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5 Great Ways to Use a Not-So-Great Gift Card

January 17, 2018

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It may have been a well-meaning gift, but sometimes you receive a gift card to a store you don’t frequent and aren’t quite sure what to do. Best not to put the gift card in a drawer and forget about it. Although, somewhat surprisingly, you wouldn’t be alone if you did. According to a 2015 report by the CEB TowerGroup (now Gartner), $973 million in gift card balances went unused. Consider these better options for gift cards you don't want—or better yet turn that card into cash.

1. Sell the Card and Keep the Cash

Recognizing that one person’s unwanted gift card could be another’s money-saving treasure, many companies have started buying and selling “used” gift cards. Sellers can get a portion of the card’s value sent to them via check, PayPal, or direct deposit. The website then resells the card for more than it paid, but less than the face value, and keeps the difference. (Don’t overlook that second part — you can buy gift cards for less than their face value to easily save money when you shop.)

GiftCardGranny, which shows you the current sale and offer prices at a variety of websites, says sellers may be able to get up to 92 percent of the face value of their card (i.e., $92 if your card has $100 on it). However, the exact amount depends on which store the gift card is for, the face value, and current demand. Some intermediaries, such as CardPool, will also offer you a bigger payout if you exchange your another gift card, such as one for Amazon, rather than ask for cash.

Some marketplaces, such as Raise, also allow you to list your card for sale at any price you want and will then take a cut if and when it sells.

2. Use Your Gift Card to Buy a Gift Card

Large box retailers, such as Walmart or Target, may let you use a gift card to buy a gift card for another store. It may not always make sense, as large retailers already offer so much there’s usually something you need for sale, but it could be fun to buy a restaurant gift card for a date night.

Also, keep in mind that some companies have multiple brands that accept each others’ gift cards. For example, you can use Athleta, Banana Republic, Gap, and Old Navy gift cards at any of the four stores.  

3. Support a Charitable Cause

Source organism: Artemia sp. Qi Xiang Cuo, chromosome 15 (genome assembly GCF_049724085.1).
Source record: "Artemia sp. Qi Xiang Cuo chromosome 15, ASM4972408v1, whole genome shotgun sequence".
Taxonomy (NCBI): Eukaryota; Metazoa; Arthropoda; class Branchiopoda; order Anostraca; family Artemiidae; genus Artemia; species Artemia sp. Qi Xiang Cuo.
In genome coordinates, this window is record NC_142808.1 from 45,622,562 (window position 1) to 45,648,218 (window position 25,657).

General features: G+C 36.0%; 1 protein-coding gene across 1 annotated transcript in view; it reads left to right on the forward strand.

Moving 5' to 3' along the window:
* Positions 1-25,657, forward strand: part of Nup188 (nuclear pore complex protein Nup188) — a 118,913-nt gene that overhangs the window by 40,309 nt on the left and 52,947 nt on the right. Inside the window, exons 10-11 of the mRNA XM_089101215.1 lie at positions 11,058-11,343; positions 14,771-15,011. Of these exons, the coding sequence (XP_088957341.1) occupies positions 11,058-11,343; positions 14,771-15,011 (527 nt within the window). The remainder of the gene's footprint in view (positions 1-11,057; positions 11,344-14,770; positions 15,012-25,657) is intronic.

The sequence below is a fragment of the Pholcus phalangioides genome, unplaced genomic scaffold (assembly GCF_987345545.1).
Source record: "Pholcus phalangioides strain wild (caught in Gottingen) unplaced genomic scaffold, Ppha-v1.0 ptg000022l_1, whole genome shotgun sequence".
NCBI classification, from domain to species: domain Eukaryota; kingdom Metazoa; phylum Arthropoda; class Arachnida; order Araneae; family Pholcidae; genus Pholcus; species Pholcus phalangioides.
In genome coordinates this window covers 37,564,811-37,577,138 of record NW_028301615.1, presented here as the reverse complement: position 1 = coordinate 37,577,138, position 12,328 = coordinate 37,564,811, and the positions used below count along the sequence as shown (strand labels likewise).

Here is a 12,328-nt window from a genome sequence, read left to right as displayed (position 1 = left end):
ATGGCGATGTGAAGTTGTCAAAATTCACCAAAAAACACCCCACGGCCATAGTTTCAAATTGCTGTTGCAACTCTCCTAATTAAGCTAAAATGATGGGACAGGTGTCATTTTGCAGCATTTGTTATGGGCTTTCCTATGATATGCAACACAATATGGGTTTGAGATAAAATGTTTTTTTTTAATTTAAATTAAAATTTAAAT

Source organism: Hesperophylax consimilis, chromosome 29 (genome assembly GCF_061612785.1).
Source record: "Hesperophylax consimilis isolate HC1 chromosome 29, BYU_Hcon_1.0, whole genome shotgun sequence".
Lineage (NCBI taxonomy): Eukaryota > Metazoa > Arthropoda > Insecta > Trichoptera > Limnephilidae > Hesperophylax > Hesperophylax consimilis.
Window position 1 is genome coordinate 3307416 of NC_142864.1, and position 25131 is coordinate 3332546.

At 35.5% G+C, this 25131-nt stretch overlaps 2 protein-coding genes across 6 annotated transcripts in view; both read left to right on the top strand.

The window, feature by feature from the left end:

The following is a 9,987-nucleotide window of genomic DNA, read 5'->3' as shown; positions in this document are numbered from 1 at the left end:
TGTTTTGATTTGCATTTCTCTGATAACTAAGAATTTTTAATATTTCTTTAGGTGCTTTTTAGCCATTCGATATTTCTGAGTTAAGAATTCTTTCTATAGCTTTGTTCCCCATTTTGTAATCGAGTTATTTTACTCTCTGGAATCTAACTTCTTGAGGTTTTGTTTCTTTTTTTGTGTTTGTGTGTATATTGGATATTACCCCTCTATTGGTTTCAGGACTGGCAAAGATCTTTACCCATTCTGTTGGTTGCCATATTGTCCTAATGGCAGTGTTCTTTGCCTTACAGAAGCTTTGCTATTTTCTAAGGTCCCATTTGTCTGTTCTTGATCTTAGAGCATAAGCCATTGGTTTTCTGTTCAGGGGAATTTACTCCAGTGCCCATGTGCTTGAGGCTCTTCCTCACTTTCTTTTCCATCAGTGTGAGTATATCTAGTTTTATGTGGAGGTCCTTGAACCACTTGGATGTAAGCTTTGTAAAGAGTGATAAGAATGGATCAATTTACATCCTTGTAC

Supporting an organization or cause that you believe in could be a wonderful way to keep a gift card from going to waste. You can go about this by giving the card directly to the organization, although double-check that they want and can accept the card first.

Alternatively, you could use the gift card to buy and donate products. Some nonprofit organizations even maintain a list of products they frequently use and need if you’re looking for inspiration.  

4. Use the Card and Move Money in Your Budget

Sometimes, it’s not so much the case that you don’t want a gift card as it just doesn’t seem very exciting. You may still be able to find a way to buy something you need and would have bought anyway, and use the money you save to buy something a little more fun.

5. Try to Get the Full Cash Value for the Gift Card

You may have a few options if you like the idea of trading your card for cash and want to try and get the full face value. The most direct is to sell the gift card to a friend or family member who frequents the store. But tread delicately, you don’t want to offend the gift giver.

Your state may also require retailers to give you cash for your gift card. However, this only applies if the value of the gift card’s value is less than a specific amount (usually $1 to $5, although it’s $10 in California). And in some cases, you may need a gift receipt.

Bottom Line

While your heart might not have lept when you first unwrapped your present, deciding what to do with an unwanted gift card can be fun in itself. Try to sell the card for cash, consider how you could use the card to support a good cause, or find something you need at the store and use the money you save somewhere else. Whatever you decide to do, make sure that you use the card in its entirety.

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Louis DeNicola

Louis DeNicola

Louis DeNicola is a freelance finance writer based in Oakland, California. He specializes in consumer credit, personal finance, and small business finance, and loves helping people find ways to save money. In addition to Varo, Louis works with a variety of financial services firms, credit bureaus, and educational websites, including Credit Karma, Wirecutter, Funding Circle, and Experian.

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